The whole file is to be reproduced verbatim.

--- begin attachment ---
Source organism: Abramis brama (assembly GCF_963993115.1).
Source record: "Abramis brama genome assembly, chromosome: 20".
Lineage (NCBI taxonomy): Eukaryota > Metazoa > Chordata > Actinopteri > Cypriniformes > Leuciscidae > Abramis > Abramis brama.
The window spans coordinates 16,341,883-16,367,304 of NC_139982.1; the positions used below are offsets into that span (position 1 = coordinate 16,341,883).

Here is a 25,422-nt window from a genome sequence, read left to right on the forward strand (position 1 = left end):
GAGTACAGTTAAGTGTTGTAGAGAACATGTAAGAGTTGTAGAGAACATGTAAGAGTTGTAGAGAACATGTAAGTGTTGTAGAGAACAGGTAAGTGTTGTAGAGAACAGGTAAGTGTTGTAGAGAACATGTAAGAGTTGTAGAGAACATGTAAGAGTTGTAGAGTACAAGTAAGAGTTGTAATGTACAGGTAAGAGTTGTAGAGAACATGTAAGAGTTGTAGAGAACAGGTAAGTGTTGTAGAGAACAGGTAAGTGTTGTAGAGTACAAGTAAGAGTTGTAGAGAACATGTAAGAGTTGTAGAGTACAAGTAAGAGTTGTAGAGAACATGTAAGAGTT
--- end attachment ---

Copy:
Source organism: Abramis brama (assembly GCF_963993115.1).
Source record: "Abramis brama genome assembly, chromosome: 20".
Lineage (NCBI taxonomy): Eukaryota > Metazoa > Chordata > Actinopteri > Cypriniformes > Leuciscidae > Abramis > Abramis brama.
The window spans coordinates 16,341,883-16,367,304 of NC_139982.1; the positions used below are offsets into that span (position 1 = coordinate 16,341,883).

Here is a 25,422-nt window from a genome sequence, read left to right on the forward strand (position 1 = left end):
GAGTACAGTTAAGTGTTGTAGAGAACATGTAAGAGTTGTAGAGAACATGTAAGAGTTGTAGAGAACATGTAAGTGTTGTAGAGAACAGGTAAGTGTTGTAGAGAACAGGTAAGTGTTGTAGAGAACATGTAAGAGTTGTAGAGAACATGTAAGAGTTGTAGAGTACAAGTAAGAGTTGTAATGTACAGGTAAGAGTTGTAGAGAACATGTAAGAGTTGTAGAGAACAGGTAAGTGTTGTAGAGAACAGGTAAGTGTTGTAGAGTACAAGTAAGAGTTGTAGAGAACATGTAAGAGTTGTAGAGTACAAGTAAGAGTTGTAGAGAACATGTAAGAGTT